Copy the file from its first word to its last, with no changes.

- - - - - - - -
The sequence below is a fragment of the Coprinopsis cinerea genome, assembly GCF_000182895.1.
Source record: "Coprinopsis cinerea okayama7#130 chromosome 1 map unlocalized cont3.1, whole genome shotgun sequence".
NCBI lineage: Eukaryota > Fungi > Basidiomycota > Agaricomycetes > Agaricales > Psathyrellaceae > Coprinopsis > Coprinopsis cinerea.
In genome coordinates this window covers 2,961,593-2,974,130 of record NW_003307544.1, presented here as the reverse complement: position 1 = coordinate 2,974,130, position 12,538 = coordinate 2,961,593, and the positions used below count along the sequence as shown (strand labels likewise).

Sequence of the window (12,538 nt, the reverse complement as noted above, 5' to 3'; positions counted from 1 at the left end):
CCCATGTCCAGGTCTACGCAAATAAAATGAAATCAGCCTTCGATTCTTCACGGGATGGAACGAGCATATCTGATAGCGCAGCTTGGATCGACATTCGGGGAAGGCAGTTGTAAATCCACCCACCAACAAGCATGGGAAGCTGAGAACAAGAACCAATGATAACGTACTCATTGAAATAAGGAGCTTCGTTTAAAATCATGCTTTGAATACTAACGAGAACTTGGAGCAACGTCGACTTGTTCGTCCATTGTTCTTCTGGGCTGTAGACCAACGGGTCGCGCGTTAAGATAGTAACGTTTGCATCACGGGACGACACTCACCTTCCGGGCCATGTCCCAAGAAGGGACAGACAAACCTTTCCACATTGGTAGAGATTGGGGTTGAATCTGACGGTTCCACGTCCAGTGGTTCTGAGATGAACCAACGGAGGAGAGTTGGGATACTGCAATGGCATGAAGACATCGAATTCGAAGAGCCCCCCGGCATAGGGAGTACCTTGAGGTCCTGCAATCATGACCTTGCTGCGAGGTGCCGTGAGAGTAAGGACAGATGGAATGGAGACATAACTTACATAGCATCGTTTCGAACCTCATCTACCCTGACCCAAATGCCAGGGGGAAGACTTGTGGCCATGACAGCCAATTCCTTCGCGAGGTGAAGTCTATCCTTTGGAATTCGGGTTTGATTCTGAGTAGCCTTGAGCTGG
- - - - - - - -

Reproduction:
The sequence below is a fragment of the Coprinopsis cinerea genome, assembly GCF_000182895.1.
Source record: "Coprinopsis cinerea okayama7#130 chromosome 1 map unlocalized cont3.1, whole genome shotgun sequence".
NCBI lineage: Eukaryota > Fungi > Basidiomycota > Agaricomycetes > Agaricales > Psathyrellaceae > Coprinopsis > Coprinopsis cinerea.
In genome coordinates this window covers 2,961,593-2,974,130 of record NW_003307544.1, presented here as the reverse complement: position 1 = coordinate 2,974,130, position 12,538 = coordinate 2,961,593, and the positions used below count along the sequence as shown (strand labels likewise).

Sequence of the window (12,538 nt, the reverse complement as noted above, 5' to 3'; positions counted from 1 at the left end):
CCCATGTCCAGGTCTACGCAAATAAAATGAAATCAGCCTTCGATTCTTCACGGGATGGAACGAGCATATCTGATAGCGCAGCTTGGATCGACATTCGGGGAAGGCAGTTGTAAATCCACCCACCAACAAGCATGGGAAGCTGAGAACAAGAACCAATGATAACGTACTCATTGAAATAAGGAGCTTCGTTTAAAATCATGCTTTGAATACTAACGAGAACTTGGAGCAACGTCGACTTGTTCGTCCATTGTTCTTCTGGGCTGTAGACCAACGGGTCGCGCGTTAAGATAGTAACGTTTGCATCACGGGACGACACTCACCTTCCGGGCCATGTCCCAAGAAGGGACAGACAAACCTTTCCACATTGGTAGAGATTGGGGTTGAATCTGACGGTTCCACGTCCAGTGGTTCTGAGATGAACCAACGGAGGAGAGTTGGGATACTGCAATGGCATGAAGACATCGAATTCGAAGAGCCCCCCGGCATAGGGAGTACCTTGAGGTCCTGCAATCATGACCTTGCTGCGAGGTGCCGTGAGAGTAAGGACAGATGGAATGGAGACATAACTTACATAGCATCGTTTCGAACCTCATCTACCCTGACCCAAATGCCAGGGGGAAGACTTGTGGCCATGACAGCCAATTCCTTCGCGAGGTGAAGTCTATCCTTTGGAATTCGGGTTTGATTCTGAGTAGCCTTGAGCTGG